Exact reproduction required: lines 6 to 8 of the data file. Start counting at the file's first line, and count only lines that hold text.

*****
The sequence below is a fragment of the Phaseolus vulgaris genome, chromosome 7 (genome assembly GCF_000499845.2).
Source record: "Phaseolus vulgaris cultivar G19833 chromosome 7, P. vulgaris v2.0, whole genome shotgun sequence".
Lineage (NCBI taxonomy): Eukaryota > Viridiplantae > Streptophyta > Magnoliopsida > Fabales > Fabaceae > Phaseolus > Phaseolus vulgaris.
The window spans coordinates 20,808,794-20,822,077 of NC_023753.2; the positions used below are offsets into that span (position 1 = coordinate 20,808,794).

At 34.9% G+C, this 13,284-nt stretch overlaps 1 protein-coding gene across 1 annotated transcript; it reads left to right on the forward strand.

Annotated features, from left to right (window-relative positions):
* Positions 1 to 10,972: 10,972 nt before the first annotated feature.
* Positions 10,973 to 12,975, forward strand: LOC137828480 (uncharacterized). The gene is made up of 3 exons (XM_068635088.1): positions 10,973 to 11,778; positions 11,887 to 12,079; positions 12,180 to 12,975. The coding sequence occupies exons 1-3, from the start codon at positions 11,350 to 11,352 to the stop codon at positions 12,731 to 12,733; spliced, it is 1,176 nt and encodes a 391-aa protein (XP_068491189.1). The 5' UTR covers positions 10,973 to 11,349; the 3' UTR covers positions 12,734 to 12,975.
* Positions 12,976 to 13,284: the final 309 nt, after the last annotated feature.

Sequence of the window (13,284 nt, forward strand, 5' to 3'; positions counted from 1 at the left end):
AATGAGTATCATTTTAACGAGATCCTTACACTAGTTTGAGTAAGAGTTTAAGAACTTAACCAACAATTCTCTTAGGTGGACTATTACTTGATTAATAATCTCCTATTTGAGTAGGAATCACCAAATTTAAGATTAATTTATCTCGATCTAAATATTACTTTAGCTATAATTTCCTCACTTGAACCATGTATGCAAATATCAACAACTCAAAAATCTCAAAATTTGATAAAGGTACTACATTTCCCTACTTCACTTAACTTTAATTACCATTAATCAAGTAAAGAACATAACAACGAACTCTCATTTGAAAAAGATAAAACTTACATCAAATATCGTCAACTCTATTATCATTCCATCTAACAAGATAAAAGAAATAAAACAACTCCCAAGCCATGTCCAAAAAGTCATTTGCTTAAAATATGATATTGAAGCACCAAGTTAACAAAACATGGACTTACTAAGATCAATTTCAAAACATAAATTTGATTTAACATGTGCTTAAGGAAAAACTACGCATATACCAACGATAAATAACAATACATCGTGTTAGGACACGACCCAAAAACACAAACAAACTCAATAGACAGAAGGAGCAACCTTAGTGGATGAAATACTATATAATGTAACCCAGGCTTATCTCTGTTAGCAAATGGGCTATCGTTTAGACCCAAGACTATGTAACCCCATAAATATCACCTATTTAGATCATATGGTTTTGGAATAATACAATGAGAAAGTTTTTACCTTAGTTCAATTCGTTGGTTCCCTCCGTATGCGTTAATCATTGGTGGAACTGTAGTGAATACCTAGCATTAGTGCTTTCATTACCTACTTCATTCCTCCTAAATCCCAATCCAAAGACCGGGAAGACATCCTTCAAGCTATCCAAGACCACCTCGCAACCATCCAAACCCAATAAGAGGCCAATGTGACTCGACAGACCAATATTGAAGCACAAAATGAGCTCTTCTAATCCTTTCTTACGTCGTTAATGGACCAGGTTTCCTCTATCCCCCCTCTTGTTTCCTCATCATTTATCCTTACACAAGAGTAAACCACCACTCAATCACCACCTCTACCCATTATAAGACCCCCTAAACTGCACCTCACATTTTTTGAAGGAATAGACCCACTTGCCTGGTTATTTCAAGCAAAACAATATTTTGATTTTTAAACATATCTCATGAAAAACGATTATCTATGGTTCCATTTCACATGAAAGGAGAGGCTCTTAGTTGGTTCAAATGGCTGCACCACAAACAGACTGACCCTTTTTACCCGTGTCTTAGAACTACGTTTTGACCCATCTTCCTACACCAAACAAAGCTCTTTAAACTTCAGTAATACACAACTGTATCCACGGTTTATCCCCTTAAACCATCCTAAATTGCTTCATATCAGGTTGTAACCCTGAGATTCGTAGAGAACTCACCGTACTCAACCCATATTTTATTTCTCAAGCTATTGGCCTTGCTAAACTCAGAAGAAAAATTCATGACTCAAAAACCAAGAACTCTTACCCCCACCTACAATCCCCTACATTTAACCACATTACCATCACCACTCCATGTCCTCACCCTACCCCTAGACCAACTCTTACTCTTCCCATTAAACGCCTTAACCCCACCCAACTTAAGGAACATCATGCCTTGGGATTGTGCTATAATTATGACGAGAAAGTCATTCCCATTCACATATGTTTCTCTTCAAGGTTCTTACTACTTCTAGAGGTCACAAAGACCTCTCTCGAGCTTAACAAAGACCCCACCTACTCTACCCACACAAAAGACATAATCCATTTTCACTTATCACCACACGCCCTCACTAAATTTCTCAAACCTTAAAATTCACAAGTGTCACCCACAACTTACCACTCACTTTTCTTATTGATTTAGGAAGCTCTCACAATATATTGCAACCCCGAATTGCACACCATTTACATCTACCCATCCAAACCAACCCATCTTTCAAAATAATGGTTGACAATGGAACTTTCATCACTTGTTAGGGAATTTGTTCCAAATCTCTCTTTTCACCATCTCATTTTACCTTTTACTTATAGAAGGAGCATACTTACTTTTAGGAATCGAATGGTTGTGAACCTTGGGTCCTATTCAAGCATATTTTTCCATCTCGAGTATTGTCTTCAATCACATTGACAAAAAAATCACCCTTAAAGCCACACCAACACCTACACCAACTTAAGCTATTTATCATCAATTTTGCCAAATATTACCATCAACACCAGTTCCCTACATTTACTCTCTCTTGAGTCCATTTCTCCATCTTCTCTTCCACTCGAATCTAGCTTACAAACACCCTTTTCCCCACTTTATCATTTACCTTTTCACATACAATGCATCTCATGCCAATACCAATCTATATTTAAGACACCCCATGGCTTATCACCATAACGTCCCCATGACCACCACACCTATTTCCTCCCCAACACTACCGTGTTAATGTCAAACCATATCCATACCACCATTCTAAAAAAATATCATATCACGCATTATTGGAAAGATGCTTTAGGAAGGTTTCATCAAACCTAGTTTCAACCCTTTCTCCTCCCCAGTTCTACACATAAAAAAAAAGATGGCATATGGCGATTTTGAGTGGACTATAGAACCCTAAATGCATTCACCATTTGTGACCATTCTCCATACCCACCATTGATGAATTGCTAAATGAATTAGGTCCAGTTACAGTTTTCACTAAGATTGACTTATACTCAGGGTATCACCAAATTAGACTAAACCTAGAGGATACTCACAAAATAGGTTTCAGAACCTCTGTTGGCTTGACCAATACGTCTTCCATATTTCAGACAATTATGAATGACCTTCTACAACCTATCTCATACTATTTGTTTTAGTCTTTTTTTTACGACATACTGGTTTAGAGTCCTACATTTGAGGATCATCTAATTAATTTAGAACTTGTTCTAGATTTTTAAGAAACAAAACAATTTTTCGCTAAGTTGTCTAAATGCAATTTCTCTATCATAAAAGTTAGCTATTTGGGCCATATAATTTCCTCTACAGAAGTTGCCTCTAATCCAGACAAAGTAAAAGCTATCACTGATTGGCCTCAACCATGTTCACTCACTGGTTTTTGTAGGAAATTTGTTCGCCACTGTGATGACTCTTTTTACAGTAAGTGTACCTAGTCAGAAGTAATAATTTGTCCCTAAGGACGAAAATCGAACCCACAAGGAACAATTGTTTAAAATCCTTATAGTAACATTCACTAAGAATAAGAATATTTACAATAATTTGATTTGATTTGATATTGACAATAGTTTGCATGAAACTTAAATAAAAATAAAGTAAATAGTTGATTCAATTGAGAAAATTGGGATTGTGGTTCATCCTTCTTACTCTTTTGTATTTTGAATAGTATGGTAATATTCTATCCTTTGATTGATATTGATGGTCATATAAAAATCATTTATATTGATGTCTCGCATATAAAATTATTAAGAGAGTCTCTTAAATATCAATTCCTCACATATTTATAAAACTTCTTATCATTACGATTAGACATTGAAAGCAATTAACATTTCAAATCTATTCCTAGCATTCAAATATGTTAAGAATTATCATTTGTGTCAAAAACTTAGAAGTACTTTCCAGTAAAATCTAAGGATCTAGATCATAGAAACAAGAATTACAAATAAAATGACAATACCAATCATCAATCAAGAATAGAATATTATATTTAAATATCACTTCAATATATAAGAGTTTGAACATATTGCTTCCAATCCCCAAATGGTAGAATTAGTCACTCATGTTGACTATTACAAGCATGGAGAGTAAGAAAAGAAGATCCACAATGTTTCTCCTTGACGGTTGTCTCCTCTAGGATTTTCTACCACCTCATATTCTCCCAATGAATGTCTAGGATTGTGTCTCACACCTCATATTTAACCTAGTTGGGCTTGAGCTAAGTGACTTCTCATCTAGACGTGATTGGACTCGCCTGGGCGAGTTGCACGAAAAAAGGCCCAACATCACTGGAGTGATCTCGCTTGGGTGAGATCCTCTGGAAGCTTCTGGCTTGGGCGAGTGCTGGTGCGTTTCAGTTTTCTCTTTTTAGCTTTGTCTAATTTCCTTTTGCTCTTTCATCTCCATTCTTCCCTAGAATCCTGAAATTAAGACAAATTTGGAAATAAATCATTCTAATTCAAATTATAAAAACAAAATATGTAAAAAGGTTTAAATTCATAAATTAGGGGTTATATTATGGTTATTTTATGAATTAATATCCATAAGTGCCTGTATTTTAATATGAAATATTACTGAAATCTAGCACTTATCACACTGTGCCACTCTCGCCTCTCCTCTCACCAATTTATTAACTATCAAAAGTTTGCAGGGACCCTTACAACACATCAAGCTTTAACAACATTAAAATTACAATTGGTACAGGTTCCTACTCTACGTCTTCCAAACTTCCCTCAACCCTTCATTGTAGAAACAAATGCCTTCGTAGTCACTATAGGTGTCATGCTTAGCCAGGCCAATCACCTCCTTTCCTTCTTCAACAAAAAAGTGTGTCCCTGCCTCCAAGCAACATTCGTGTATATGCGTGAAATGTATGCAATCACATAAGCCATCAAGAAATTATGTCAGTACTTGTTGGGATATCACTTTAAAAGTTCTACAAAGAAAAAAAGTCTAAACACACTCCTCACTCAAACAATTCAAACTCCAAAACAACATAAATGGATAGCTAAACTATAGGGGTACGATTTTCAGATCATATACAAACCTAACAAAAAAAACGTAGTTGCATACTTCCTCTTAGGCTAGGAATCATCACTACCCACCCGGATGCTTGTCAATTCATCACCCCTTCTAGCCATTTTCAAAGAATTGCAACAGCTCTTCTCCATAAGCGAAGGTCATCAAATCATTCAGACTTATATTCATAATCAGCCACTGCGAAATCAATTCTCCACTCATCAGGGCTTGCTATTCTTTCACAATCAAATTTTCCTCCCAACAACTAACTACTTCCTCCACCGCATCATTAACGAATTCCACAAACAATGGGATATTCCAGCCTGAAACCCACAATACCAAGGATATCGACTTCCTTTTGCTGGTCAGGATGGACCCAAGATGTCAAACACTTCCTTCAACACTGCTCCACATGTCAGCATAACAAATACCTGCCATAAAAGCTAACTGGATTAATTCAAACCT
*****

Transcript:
Annotated features, from left to right (window-relative positions):
* Positions 1 to 10,972: 10,972 nt before the first annotated feature.
* Positions 10,973 to 12,975, forward strand: LOC137828480 (uncharacterized). The gene is made up of 3 exons (XM_068635088.1): positions 10,973 to 11,778; positions 11,887 to 12,079; positions 12,180 to 12,975. The coding sequence occupies exons 1-3, from the start codon at positions 11,350 to 11,352 to the stop codon at positions 12,731 to 12,733; spliced, it is 1,176 nt and encodes a 391-aa protein (XP_068491189.1). The 5' UTR covers positions 10,973 to 11,349; the 3' UTR covers positions 12,734 to 12,975.